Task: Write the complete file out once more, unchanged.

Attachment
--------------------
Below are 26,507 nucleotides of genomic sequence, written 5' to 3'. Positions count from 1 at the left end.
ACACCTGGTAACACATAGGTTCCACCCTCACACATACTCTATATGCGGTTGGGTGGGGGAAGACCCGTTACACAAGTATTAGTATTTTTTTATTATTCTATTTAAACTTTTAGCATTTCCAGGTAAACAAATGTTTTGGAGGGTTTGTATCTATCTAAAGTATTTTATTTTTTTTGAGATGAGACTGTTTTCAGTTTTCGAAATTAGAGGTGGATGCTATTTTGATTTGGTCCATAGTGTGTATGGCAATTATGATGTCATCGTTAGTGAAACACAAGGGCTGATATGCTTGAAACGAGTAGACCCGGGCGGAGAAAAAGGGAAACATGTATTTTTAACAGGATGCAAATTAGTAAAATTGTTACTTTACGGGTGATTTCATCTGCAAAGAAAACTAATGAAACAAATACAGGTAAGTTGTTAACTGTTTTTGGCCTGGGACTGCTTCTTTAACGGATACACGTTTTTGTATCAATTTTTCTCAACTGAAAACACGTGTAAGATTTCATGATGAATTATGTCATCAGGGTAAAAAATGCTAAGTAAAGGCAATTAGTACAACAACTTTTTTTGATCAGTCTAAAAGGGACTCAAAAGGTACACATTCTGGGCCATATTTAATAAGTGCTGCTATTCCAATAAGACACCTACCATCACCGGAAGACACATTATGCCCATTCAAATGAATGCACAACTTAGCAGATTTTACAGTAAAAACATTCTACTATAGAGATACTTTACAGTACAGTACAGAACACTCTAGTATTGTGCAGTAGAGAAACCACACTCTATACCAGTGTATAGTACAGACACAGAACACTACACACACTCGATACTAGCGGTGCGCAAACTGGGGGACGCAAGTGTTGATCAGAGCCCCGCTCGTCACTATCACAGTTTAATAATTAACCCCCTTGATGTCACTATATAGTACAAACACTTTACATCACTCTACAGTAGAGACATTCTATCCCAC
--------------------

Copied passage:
Below are 26,507 nucleotides of genomic sequence, written 5' to 3'. Positions count from 1 at the left end.
ACACCTGGTAACACATAGGTTCCACCCTCACACATACTCTATATGCGGTTGGGTGGGGGAAGACCCGTTACACAAGTATTAGTATTTTTTTATTATTCTATTTAAACTTTTAGCATTTCCAGGTAAACAAATGTTTTGGAGGGTTTGTATCTATCTAAAGTATTTTATTTTTTTTGAGATGAGACTGTTTTCAGTTTTCGAAATTAGAGGTGGATGCTATTTTGATTTGGTCCATAGTGTGTATGGCAATTATGATGTCATCGTTAGTGAAACACAAGGGCTGATATGCTTGAAACGAGTAGACCCGGGCGGAGAAAAAGGGAAACATGTATTTTTAACAGGATGCAAATTAGTAAAATTGTTACTTTACGGGTGATTTCATCTGCAAAGAAAACTAATGAAACAAATACAGGTAAGTTGTTAACTGTTTTTGGCCTGGGACTGCTTCTTTAACGGATACACGTTTTTGTATCAATTTTTCTCAACTGAAAACACGTGTAAGATTTCATGATGAATTATGTCATCAGGGTAAAAAATGCTAAGTAAAGGCAATTAGTACAACAACTTTTTTTGATCAGTCTAAAAGGGACTCAAAAGGTACACATTCTGGGCCATATTTAATAAGTGCTGCTATTCCAATAAGACACCTACCATCACCGGAAGACACATTATGCCCATTCAAATGAATGCACAACTTAGCAGATTTTACAGTAAAAACATTCTACTATAGAGATACTTTACAGTACAGTACAGAACACTCTAGTATTGTGCAGTAGAGAAACCACACTCTATACCAGTGTATAGTACAGACACAGAACACTACACACACTCGATACTAGCGGTGCGCAAACTGGGGGACGCAAGTGTTGATCAGAGCCCCGCTCGTCACTATCACAGTTTAATAATTAACCCCCTTGATGTCACTATATAGTACAAACACTTTACATCACTCTACAGTAGAGACATTCTATCCCAC